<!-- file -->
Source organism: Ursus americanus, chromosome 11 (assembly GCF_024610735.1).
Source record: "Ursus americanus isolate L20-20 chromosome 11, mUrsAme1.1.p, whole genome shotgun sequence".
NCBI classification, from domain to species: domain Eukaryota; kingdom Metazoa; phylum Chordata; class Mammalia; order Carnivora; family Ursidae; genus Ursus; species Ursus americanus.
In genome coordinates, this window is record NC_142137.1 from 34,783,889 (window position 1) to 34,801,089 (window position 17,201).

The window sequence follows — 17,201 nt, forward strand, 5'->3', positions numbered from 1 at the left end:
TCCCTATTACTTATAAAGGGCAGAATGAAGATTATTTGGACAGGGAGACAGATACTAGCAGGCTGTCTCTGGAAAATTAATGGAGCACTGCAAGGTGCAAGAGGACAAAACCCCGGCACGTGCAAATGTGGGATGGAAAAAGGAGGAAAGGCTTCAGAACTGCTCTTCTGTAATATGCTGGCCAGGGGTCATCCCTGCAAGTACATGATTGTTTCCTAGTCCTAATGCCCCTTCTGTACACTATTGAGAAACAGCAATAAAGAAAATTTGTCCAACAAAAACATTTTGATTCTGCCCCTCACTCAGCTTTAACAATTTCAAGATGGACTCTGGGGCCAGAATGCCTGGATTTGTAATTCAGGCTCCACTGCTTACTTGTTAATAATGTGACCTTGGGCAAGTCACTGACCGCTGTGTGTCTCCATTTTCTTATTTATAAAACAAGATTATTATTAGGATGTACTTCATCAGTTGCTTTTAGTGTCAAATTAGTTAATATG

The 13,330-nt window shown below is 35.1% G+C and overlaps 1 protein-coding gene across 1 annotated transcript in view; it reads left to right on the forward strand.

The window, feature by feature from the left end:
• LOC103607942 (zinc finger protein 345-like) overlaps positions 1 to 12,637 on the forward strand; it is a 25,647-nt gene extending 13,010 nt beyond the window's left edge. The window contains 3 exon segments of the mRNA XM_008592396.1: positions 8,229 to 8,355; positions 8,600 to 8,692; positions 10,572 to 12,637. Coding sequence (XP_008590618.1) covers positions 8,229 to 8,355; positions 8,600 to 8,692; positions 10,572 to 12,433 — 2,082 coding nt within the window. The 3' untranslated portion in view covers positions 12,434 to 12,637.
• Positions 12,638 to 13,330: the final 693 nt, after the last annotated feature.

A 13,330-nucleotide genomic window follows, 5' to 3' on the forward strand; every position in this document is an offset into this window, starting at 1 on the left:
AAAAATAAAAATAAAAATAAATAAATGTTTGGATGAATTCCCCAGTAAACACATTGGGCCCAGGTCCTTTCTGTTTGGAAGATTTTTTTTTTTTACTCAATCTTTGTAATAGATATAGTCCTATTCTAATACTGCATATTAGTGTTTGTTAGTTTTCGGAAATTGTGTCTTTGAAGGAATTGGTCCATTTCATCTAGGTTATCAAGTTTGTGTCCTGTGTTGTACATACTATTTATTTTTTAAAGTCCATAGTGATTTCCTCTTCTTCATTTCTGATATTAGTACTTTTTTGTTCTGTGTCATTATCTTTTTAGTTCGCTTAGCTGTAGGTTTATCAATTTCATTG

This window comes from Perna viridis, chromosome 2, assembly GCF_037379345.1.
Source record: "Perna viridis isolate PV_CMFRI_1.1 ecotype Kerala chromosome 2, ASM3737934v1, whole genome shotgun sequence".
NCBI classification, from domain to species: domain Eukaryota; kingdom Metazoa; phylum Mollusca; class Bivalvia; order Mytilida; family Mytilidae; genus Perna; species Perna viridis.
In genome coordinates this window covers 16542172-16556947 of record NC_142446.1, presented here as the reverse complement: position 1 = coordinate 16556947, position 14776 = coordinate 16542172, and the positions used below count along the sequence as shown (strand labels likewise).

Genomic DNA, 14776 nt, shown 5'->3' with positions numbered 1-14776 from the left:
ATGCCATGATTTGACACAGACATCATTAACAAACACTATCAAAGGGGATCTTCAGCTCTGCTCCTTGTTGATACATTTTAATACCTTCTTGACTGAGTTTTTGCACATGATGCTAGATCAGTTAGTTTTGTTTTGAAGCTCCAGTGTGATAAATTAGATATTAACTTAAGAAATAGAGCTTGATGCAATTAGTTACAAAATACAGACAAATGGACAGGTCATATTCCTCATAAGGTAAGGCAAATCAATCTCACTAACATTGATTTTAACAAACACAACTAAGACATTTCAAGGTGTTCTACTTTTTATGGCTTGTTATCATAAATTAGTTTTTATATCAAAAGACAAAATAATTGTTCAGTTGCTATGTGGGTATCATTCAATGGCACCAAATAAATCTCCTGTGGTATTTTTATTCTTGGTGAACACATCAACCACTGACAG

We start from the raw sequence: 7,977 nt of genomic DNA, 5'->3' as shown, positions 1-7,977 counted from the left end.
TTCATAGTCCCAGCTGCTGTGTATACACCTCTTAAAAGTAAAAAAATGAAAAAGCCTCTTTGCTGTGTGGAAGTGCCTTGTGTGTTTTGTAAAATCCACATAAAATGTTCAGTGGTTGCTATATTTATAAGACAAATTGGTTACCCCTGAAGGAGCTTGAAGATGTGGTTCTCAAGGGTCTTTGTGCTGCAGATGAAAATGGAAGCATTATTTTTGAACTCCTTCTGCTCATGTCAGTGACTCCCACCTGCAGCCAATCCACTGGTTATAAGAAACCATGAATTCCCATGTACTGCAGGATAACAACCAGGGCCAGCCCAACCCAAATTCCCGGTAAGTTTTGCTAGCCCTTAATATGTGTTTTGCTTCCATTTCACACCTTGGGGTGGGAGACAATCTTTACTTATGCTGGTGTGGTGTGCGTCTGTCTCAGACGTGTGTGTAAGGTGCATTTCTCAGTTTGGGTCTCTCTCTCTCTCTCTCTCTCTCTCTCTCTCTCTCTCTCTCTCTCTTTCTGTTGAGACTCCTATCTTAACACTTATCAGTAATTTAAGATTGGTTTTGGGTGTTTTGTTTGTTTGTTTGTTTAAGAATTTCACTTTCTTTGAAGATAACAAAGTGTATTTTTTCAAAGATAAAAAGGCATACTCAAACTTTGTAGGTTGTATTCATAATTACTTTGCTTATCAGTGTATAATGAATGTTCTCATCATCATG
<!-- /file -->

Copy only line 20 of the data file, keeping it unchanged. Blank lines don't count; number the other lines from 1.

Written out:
TTCATAGTCCCAGCTGCTGTGTATACACCTCTTAAAAGTAAAAAAATGAAAAAGCCTCTTTGCTGTGTGGAAGTGCCTTGTGTGTTTTGTAAAATCCACATAAAATGTTCAGTGGTTGCTATATTTATAAGACAAATTGGTTACCCCTGAAGGAGCTTGAAGATGTGGTTCTCAAGGGTCTTTGTGCTGCAGATGAAAATGGAAGCATTATTTTTGAACTCCTTCTGCTCATGTCAGTGACTCCCACCTGCAGCCAATCCACTGGTTATAAGAAACCATGAATTCCCATGTACTGCAGGATAACAACCAGGGCCAGCCCAACCCAAATTCCCGGTAAGTTTTGCTAGCCCTTAATATGTGTTTTGCTTCCATTTCACACCTTGGGGTGGGAGACAATCTTTACTTATGCTGGTGTGGTGTGCGTCTGTCTCAGACGTGTGTGTAAGGTGCATTTCTCAGTTTGGGTCTCTCTCTCTCTCTCTCTCTCTCTCTCTCTCTCTCTCTCTCTCTCTTTCTGTTGAGACTCCTATCTTAACACTTATCAGTAATTTAAGATTGGTTTTGGGTGTTTTGTTTGTTTGTTTGTTTAAGAATTTCACTTTCTTTGAAGATAACAAAGTGTATTTTTTCAAAGATAAAAAGGCATACTCAAACTTTGTAGGTTGTATTCATAATTACTTTGCTTATCAGTGTATAATGAATGTTCTCATCATCATG